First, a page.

Spotlight: Futsum Zienasellassie leaves his footprint
Native of Eritrea has found prosperity in America on the distance running circuit.
Thursday, April 19, 2012
By Dave Krider | MaxPreps.com
When Futsum Zienasellassie came to the United States as a 14-year-old from Eritrea, he had at least two illusions.
He told MaxPreps that his early thoughts were, "America is heaven. You have an opportunity to be whatever you want to be. Oh, man, there's a lot of money in America. I'm going to be rich. That got me excited. I told all my friends I would buy them bicycles."
Soon, however, he realized that his family was not going to find great wealth in America (his father is a priest for the Christian Orthodox Church in the Indianapolis area) and that spoiled his other dream – to become a great soccer player.
He explained, "When I played with my friends, I used to be the last one they chose. I thought I would have a good chance in soccer (in America)."
Two things got in his way: Lack of money to buy soccer equipment. And distance running, a sport he never had tried in his native east African country.
Zienasellassie was doing running exercises in an eighth grade physical education class when the teacher, James Bell, saw his great potential while running rings around the other athletes, even while wearing blue jeans and high-top basketball shoes. He bought the youngster some running shoes and reported what he had seen to the varsity track and cross country coaches at North Central (Indianapolis).
Bell specialized in throwing events, but he didn't have to be a genius to recognize great running talent.
Varsity cross country coach Rick Stover noted, "Obviously, he was very raw, but very smooth. We had no idea how good (he would become)."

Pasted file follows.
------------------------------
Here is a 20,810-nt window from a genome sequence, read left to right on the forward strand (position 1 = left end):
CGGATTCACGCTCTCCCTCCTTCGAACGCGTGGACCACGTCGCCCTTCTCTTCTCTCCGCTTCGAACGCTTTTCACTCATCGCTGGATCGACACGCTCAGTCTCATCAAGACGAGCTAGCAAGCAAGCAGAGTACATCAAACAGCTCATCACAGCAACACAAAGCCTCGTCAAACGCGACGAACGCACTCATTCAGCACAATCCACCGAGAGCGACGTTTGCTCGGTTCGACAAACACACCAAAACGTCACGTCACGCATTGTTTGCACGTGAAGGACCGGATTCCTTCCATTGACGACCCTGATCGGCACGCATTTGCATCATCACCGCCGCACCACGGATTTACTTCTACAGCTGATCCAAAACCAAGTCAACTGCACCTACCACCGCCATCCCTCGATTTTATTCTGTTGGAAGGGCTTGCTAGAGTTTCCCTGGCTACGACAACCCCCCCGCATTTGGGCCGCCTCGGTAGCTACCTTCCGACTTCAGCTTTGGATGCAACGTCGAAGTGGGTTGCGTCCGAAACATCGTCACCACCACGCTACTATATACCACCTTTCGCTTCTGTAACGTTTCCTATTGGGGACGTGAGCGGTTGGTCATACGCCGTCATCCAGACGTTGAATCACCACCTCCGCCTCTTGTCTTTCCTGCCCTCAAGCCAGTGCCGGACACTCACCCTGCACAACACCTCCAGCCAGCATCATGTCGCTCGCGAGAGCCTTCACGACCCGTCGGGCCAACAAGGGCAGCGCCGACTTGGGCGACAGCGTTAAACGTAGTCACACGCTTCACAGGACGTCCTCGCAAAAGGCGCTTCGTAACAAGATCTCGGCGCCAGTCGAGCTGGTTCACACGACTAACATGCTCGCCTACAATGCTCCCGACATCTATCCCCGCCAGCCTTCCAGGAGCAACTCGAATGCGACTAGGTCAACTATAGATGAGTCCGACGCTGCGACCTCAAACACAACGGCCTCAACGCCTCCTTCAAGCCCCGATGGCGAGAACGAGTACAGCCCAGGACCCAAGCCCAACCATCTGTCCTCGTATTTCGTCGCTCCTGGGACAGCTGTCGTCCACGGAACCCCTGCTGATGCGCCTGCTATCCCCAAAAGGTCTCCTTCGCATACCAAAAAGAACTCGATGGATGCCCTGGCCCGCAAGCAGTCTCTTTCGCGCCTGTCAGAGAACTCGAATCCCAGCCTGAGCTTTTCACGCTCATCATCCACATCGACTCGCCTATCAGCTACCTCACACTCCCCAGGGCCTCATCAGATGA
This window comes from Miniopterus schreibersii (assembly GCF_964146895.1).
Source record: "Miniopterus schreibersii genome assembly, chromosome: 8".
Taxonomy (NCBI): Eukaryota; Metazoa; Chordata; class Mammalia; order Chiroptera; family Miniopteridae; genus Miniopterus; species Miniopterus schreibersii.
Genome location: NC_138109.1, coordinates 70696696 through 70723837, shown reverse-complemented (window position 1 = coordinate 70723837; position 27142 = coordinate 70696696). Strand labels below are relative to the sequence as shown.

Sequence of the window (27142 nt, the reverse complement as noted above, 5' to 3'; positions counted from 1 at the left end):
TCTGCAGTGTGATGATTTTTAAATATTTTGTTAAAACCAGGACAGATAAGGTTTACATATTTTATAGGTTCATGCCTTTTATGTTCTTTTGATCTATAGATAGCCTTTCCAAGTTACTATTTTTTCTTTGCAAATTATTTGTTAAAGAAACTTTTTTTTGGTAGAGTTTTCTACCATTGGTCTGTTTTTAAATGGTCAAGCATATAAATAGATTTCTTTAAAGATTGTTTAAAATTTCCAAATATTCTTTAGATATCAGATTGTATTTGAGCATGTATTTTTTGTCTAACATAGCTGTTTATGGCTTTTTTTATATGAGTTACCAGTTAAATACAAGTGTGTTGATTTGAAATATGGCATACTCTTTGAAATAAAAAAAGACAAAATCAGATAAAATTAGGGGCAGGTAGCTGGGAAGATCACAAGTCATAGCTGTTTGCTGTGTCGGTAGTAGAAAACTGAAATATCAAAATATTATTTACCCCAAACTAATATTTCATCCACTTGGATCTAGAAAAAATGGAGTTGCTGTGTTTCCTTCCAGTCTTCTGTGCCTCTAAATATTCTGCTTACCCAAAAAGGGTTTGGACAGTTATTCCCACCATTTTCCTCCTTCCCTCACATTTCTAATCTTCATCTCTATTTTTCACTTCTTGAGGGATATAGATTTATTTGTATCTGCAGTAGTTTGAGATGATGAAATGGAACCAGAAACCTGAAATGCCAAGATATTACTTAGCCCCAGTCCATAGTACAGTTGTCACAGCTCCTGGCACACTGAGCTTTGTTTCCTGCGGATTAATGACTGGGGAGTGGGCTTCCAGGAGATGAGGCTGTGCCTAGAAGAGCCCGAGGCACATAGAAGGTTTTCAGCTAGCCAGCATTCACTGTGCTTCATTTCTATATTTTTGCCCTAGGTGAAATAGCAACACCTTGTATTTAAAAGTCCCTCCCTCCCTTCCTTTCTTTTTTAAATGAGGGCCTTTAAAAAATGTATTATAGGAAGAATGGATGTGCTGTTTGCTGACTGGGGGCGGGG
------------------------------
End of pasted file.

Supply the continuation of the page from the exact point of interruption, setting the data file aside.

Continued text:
The rest is history, because Zienasellassie has developed into one of the finest high school distance runners in American history and has never even had time to try out for prep soccer.
Last fall the 5-foot-8, 140-pound senior was named the Gatorade National Boys Cross Country Runner of the Year after winning the Nike Cross Nationals and losing the Foot Locker Nationals in a photo finish. He won the Indiana cross country state title three times and will be seeking his fourth-consecutive 3,200-meter crown this spring in track.
Zienasellassie's career really began to take off when his older brother, Bahlbi, joined the family and they began strenuous workouts the summer after his eighth grade year.
"I knew the sport well," he pointed out, "because my brother was a runner. On days he'd run out of town, I'd go with him to hold his clothes. I'd just sit there and wait on him for an hour. When he came in the summer, that transformed me to the runner I am in terms of running when it's cold outside and when I'm tired."